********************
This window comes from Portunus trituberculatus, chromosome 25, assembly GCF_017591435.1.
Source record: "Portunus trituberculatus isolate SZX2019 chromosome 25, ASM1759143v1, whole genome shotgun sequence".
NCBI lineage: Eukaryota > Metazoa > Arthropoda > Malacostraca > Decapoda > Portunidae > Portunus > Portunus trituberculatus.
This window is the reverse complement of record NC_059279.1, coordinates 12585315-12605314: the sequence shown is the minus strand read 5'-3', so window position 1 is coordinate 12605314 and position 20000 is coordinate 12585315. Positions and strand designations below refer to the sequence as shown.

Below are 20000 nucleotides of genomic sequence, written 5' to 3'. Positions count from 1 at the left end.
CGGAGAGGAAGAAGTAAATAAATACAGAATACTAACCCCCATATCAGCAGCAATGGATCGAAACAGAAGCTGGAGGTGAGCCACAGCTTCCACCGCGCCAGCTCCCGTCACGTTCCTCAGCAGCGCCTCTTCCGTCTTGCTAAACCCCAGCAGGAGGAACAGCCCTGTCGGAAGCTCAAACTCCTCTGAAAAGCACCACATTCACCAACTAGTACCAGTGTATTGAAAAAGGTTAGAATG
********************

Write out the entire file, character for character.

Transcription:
This window comes from Portunus trituberculatus, chromosome 25, assembly GCF_017591435.1.
Source record: "Portunus trituberculatus isolate SZX2019 chromosome 25, ASM1759143v1, whole genome shotgun sequence".
NCBI lineage: Eukaryota > Metazoa > Arthropoda > Malacostraca > Decapoda > Portunidae > Portunus > Portunus trituberculatus.
This window is the reverse complement of record NC_059279.1, coordinates 12585315-12605314: the sequence shown is the minus strand read 5'-3', so window position 1 is coordinate 12605314 and position 20000 is coordinate 12585315. Positions and strand designations below refer to the sequence as shown.

Below are 20000 nucleotides of genomic sequence, written 5' to 3'. Positions count from 1 at the left end.
CGGAGAGGAAGAAGTAAATAAATACAGAATACTAACCCCCATATCAGCAGCAATGGATCGAAACAGAAGCTGGAGGTGAGCCACAGCTTCCACCGCGCCAGCTCCCGTCACGTTCCTCAGCAGCGCCTCTTCCGTCTTGCTAAACCCCAGCAGGAGGAACAGCCCTGTCGGAAGCTCAAACTCCTCTGAAAAGCACCACATTCACCAACTAGTACCAGTGTATTGAAAAAGGTTAGAATG